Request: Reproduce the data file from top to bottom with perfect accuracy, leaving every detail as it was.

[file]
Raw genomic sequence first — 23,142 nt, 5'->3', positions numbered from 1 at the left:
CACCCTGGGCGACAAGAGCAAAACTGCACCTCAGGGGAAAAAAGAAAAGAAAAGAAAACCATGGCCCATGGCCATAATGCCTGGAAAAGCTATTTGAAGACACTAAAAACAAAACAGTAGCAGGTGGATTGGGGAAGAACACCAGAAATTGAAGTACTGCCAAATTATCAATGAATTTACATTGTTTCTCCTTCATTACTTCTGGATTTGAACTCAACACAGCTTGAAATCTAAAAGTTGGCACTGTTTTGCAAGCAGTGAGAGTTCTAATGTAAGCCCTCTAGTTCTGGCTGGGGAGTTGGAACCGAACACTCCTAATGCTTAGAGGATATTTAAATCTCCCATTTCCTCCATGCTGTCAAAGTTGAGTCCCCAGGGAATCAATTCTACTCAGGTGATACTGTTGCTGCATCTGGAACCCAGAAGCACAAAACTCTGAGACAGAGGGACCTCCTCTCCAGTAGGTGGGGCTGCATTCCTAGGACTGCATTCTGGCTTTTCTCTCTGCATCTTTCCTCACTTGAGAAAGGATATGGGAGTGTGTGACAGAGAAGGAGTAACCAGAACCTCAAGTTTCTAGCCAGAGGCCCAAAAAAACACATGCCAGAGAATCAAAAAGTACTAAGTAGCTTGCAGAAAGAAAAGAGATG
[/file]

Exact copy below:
Raw genomic sequence first — 23,142 nt, 5'->3', positions numbered from 1 at the left:
CACCCTGGGCGACAAGAGCAAAACTGCACCTCAGGGGAAAAAAGAAAAGAAAAGAAAACCATGGCCCATGGCCATAATGCCTGGAAAAGCTATTTGAAGACACTAAAAACAAAACAGTAGCAGGTGGATTGGGGAAGAACACCAGAAATTGAAGTACTGCCAAATTATCAATGAATTTACATTGTTTCTCCTTCATTACTTCTGGATTTGAACTCAACACAGCTTGAAATCTAAAAGTTGGCACTGTTTTGCAAGCAGTGAGAGTTCTAATGTAAGCCCTCTAGTTCTGGCTGGGGAGTTGGAACCGAACACTCCTAATGCTTAGAGGATATTTAAATCTCCCATTTCCTCCATGCTGTCAAAGTTGAGTCCCCAGGGAATCAATTCTACTCAGGTGATACTGTTGCTGCATCTGGAACCCAGAAGCACAAAACTCTGAGACAGAGGGACCTCCTCTCCAGTAGGTGGGGCTGCATTCCTAGGACTGCATTCTGGCTTTTCTCTCTGCATCTTTCCTCACTTGAGAAAGGATATGGGAGTGTGTGACAGAGAAGGAGTAACCAGAACCTCAAGTTTCTAGCCAGAGGCCCAAAAAAACACATGCCAGAGAATCAAAAAGTACTAAGTAGCTTGCAGAAAGAAAAGAGATG